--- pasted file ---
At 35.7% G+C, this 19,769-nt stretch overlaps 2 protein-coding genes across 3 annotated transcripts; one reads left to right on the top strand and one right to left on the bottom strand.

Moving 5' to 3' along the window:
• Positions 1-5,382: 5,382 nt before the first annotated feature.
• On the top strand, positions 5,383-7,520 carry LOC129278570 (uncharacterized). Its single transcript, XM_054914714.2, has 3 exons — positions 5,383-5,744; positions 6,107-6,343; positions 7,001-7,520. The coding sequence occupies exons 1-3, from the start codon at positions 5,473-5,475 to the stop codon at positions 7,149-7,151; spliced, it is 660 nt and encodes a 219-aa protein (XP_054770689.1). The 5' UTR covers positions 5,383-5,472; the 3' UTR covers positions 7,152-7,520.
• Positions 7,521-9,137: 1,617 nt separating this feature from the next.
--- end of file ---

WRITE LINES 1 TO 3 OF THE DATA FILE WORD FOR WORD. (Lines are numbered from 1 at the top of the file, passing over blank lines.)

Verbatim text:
At 35.7% G+C, this 19,769-nt stretch overlaps 2 protein-coding genes across 3 annotated transcripts; one reads left to right on the top strand and one right to left on the bottom strand.

Moving 5' to 3' along the window:
• Positions 1-5,382: 5,382 nt before the first annotated feature.